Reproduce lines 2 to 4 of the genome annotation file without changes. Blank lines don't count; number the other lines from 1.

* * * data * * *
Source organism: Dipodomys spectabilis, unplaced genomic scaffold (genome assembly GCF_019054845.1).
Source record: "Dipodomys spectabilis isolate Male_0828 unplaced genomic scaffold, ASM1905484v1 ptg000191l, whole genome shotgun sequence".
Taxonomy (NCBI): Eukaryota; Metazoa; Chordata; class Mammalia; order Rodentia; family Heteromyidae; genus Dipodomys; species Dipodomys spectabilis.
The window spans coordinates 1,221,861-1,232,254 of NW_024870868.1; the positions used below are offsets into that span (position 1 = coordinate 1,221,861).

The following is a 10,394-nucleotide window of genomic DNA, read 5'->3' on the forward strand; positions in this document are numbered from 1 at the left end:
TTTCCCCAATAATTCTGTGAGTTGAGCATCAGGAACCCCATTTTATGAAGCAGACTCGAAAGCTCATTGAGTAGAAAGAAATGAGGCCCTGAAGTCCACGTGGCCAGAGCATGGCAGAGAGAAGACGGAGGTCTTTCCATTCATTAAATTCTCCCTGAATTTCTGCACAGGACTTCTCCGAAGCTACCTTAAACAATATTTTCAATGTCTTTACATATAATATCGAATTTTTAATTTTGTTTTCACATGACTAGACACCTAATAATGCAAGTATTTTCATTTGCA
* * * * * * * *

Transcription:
Source record: "Dipodomys spectabilis isolate Male_0828 unplaced genomic scaffold, ASM1905484v1 ptg000191l, whole genome shotgun sequence".
Taxonomy (NCBI): Eukaryota; Metazoa; Chordata; class Mammalia; order Rodentia; family Heteromyidae; genus Dipodomys; species Dipodomys spectabilis.
The window spans coordinates 1,221,861-1,232,254 of NW_024870868.1; the positions used below are offsets into that span (position 1 = coordinate 1,221,861).